On coming back into the village, I meet the Old Laughing Lady again, not seen since the cold days of winter, laughing still I’m glad to say. She finds the idea of bird-watching hilarious. And then, for the first time in weeks, it rains.


Filed under writing / rambles / landscape / nature


April 2nd 2010. Good Friday, Great Friday, or, better, Black Friday. 6.30 a.m. The sky is low, broken, sunless. The land is still. The roads and ruts are pudged and plashed with yesterday’s rain. A Venetian jackdaw greets me from a chimney pot – ciao! I peer over the bridge and a moorhen skitters up Beck Brook, walking on water. A pair of mallard sit in the middle of the sheep field as if about to take tea. There is a great hullabaloo over at the Westwick rookery, and 40 jackdaws burst out of the canopy protesting loudly. Their relationship with rooks is complex and intriguing. I don’t understand it.

Birds are more active and vocal today. Among those spotted for the first time this year are several pairs of goldfinch, a single resplendent male bullfinch, and a number of amorous, black-faced reed buntings chasing tail, literally. True to form, they flit up and down the sunken, flag-filled ditches and rarely venture beyond. This is not to say that these birds have not been here awhile, just that I haven’t noted them before. Worth mentioning too are song thrush, greenfinch, long-tailed tits (bumbarrels, colloquially), and the precious little jenny wren. Green woodpeckers are ubiquitous, heard rather than seen, and woodpigeons spill out of every tree at my approach. Pheasants, now the shooting season is over, are strutting abroad and reckless.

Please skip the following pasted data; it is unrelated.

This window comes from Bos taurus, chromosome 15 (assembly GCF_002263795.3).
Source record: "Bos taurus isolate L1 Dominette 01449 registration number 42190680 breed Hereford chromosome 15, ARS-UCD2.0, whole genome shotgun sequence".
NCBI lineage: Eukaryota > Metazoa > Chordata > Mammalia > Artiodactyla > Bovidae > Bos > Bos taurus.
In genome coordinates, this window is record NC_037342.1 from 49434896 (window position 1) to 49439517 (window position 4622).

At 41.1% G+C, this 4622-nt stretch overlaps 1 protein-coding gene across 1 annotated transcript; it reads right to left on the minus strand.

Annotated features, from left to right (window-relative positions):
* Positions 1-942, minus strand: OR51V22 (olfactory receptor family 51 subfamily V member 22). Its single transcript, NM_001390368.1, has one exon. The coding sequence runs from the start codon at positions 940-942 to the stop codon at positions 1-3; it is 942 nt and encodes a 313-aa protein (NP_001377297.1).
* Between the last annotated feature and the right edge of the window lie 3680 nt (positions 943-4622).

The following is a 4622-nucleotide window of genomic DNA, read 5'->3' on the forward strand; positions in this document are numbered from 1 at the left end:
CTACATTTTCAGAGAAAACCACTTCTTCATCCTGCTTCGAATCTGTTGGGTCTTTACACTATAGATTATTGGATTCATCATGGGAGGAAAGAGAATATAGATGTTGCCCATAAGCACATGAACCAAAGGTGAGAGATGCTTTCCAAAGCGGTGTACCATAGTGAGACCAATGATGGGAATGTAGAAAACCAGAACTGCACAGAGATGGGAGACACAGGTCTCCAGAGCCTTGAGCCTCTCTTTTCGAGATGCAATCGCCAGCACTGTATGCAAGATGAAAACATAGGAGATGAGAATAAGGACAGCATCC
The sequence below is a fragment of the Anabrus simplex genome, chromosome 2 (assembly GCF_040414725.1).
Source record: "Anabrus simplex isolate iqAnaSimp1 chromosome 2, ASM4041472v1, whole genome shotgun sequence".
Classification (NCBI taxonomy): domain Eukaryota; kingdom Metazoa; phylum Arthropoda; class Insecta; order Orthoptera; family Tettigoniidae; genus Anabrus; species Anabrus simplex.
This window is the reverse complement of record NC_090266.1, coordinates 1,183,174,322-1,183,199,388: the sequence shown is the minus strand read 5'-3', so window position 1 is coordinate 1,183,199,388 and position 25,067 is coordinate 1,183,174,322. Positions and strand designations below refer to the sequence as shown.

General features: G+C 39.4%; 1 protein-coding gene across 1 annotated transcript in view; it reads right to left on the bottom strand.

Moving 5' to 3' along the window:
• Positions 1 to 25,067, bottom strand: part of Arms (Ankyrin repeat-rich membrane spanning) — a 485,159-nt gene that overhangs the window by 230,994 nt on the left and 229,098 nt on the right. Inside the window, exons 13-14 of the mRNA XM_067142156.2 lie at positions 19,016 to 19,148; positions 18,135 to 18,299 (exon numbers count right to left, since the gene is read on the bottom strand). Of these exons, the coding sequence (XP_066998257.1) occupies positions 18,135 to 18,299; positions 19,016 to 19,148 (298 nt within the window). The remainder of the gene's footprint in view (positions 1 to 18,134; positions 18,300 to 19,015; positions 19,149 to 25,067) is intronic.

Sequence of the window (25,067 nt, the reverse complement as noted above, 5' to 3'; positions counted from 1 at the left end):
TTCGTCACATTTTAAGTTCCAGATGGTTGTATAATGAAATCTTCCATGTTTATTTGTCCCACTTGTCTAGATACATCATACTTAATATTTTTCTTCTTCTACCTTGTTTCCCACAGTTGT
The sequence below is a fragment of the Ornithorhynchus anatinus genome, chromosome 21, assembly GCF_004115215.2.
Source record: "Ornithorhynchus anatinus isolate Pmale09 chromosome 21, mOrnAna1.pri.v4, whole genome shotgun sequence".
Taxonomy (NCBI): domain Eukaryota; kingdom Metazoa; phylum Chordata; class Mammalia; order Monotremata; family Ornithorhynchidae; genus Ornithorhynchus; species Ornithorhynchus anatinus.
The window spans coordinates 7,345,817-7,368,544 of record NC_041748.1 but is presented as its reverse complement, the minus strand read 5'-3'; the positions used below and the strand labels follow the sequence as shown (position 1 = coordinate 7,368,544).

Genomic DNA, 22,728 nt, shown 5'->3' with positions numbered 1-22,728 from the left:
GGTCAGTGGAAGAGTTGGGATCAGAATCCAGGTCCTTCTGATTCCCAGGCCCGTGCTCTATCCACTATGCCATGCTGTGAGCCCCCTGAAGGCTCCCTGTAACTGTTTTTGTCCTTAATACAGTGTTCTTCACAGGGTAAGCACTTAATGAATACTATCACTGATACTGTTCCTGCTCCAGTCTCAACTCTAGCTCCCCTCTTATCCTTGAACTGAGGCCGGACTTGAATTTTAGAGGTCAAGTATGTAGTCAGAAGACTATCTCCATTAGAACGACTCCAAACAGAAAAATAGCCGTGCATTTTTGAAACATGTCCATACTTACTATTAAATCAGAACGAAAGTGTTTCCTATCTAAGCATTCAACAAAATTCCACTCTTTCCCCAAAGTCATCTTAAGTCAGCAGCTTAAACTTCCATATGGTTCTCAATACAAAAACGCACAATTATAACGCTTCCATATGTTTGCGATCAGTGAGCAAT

I find new ways of traversing old ground, and venture out to the south-east fields and remnants of apple orchard. I walk the edges, headlands, boundaries, banks and ditches. I am a trespasser, I know, but no-one notices, or cares, and none has yet objected. A farm-dog barks from afar, but this is more in greeting than warning. Here and there, in hedgerows and on the verge of copses, the white blossom of the cherry plum or myrobalan draws me over. It is still the only blossom out, though willow, alder and poplar catkins also catch the light. Elder leaves are now unfolded, the earliest of all the trees, closely followed by horse-chestnut, now bursting out from fat, sticky buds like glacéed Turkish sweetmeats. The black velvet buds of ash-trees, too, have peeled back to reveal incipient flower clusters like deep purple raspberries. One could concoct a high cuisine based on buds and catkins.

A buzzard sees me and flies off with deep, slow wing-beats. It glides very low across a field, a foot above the ground, then settles in a little apple tree on the edge of an open orchard. It is 400 yards off but I can see its hunched, dark shape quite clearly without binoculars. It is far too big for the tree, out of all proportion, and looks comical. It doesn’t move for 10 minutes, then flits down onto the smooth, bare ploughland and vanishes, as if pulled underground. I search the spot through the binoculars but the bird has simply disappeared, merged with the freshly turned earth. I carefully work my way round to the place, detouring a good half-mile to make a less direct approach, watching closely all the time. Nothing moves, and there is no bird to be seen when I get there.